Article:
"So were I equalled with them in renown": The Politics of Poetic Adaptation in Dante's and Milton's Epics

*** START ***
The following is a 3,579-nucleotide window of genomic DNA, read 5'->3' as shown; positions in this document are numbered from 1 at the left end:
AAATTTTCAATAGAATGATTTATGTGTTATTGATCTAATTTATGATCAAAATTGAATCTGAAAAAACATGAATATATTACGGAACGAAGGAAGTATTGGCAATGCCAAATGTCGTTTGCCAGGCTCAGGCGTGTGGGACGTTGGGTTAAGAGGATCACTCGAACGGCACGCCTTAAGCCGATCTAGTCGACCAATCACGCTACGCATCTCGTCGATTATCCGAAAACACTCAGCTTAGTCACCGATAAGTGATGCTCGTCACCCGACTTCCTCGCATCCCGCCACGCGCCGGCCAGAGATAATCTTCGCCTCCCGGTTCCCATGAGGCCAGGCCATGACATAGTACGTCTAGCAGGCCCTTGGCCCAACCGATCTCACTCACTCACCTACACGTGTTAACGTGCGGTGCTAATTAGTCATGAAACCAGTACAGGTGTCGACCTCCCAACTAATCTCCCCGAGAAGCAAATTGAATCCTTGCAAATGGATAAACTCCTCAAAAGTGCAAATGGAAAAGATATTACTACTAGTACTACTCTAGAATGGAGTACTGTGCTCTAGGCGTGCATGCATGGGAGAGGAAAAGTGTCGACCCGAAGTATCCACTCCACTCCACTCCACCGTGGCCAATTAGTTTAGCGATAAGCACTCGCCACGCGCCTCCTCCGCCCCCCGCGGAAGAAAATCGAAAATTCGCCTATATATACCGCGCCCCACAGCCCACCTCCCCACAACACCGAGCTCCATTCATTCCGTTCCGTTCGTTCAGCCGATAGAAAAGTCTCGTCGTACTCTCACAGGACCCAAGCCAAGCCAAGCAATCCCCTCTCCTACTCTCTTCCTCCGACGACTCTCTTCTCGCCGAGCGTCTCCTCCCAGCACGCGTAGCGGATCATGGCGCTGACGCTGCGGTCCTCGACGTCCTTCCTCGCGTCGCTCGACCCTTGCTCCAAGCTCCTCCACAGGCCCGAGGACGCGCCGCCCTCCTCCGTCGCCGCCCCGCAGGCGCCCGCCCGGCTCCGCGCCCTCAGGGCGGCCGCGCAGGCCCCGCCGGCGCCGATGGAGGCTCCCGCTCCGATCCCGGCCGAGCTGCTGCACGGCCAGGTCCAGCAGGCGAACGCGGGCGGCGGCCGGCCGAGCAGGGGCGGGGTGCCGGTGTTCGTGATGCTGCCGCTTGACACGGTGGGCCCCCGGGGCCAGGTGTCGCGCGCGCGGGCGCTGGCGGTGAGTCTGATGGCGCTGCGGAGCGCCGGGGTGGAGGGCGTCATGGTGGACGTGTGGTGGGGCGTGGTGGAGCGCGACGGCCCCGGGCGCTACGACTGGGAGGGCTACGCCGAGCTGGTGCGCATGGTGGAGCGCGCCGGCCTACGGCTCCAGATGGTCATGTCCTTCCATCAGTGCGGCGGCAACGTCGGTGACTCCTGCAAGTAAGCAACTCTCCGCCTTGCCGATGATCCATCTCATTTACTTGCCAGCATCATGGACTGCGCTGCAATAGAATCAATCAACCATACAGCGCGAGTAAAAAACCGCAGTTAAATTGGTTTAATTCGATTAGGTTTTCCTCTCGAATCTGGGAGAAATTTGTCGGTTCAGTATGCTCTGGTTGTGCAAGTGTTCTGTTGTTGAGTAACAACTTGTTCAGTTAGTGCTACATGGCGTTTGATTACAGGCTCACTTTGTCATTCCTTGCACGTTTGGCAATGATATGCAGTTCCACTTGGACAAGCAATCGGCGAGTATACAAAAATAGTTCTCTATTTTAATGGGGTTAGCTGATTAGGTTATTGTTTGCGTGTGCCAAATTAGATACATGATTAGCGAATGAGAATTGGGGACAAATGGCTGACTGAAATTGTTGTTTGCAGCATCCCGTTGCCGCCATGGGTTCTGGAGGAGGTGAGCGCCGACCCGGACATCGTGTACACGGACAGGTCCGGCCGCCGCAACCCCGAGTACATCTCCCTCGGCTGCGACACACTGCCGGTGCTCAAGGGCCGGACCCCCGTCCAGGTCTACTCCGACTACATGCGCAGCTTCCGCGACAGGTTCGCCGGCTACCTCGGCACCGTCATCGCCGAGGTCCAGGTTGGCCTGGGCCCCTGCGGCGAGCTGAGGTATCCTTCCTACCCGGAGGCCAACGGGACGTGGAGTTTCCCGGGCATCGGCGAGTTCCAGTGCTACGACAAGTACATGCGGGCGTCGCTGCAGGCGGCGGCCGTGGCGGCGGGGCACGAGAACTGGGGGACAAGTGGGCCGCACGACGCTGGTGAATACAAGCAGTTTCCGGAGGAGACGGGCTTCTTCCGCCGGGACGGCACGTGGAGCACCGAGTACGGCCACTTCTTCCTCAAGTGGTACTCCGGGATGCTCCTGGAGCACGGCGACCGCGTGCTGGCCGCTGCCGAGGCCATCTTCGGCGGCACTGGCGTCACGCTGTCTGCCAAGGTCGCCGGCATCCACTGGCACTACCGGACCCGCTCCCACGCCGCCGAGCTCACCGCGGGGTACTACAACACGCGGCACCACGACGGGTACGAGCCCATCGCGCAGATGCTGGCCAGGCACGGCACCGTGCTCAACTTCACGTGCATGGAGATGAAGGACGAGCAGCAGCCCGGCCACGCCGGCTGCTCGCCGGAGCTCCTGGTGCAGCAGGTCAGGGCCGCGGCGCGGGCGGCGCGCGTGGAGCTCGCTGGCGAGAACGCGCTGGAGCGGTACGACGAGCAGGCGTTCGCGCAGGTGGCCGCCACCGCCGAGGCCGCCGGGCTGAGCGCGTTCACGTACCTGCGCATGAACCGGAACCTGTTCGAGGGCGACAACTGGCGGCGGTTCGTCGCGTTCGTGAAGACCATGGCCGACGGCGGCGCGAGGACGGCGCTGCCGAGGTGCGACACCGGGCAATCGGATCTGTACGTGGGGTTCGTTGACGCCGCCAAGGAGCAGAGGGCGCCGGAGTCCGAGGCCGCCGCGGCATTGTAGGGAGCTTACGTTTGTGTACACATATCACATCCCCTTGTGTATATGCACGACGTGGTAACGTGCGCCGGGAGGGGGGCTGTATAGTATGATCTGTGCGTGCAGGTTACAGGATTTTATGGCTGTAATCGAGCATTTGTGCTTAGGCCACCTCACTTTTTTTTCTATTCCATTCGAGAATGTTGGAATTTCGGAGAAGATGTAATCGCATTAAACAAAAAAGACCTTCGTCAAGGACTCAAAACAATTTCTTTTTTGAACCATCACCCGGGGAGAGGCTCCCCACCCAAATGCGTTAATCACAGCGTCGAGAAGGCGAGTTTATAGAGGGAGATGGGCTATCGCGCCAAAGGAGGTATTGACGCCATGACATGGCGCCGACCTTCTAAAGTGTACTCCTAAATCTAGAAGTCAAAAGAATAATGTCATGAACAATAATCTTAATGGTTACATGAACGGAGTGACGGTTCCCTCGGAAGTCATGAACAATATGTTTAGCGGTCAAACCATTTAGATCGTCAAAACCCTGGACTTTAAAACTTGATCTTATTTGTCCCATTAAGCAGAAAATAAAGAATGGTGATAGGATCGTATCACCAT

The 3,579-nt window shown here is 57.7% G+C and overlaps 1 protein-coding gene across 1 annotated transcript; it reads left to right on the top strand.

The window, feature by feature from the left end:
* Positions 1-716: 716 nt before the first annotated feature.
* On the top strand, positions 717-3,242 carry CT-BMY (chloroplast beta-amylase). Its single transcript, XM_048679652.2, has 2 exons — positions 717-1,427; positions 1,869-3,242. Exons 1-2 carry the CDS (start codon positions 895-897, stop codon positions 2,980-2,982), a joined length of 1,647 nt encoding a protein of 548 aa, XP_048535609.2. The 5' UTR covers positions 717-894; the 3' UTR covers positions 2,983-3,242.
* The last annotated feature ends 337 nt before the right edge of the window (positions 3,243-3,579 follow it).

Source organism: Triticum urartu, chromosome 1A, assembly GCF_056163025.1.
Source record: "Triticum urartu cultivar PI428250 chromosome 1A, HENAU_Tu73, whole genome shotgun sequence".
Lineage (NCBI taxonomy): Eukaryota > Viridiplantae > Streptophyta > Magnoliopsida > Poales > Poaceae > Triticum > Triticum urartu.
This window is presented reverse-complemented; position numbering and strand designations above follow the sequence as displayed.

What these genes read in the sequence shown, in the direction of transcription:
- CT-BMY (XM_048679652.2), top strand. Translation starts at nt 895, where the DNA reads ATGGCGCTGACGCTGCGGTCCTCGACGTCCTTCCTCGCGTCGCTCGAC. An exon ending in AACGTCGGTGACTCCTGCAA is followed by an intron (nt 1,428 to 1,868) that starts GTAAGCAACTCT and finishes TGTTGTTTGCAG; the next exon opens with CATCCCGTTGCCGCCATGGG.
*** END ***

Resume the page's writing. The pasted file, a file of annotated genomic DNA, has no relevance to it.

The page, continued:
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In this thesis I examine the narrator’s role in John Milton’s Paradise Lost. To do so, I compare Milton’s narrator to the narrator of Dante Alighieri’s Divine Comedy. I found that both Dante’s and Milton’s narrators have a unique relationship to their respective Muses that differs from what can be found in classical epics: Dante replaces the Muse with Beatrice and Virgil —representing Church and State respectively — while Milton’s poem presents an internalised Protestant Muse. I argue that, through this unprecedented relationship to the Muse figures in each poem, both poems re-negotiate how narrative authority is gained: Dante constructs a poem in which his narrator derives his authority from two external guides, whereas Paradise Lost presents a narrator whose authority resides within. I further argue that, while Milton’s narrator partakes in journey that parallels the purification process in Dante’s poem, the replacement of external guides with an internal source of authority encourages a critical reading of Paradise Lost and its narrator. By rejecting the certainty associated with the external sources of authority in previous epics, Milton’s poem urges its readers to actively engage with the poem: like the narrator of Paradise Lost, who is unable to rely on any external figure of absolute authority, the reader is encouraged to use reason and make interpret choices without reference to a central figure of authority.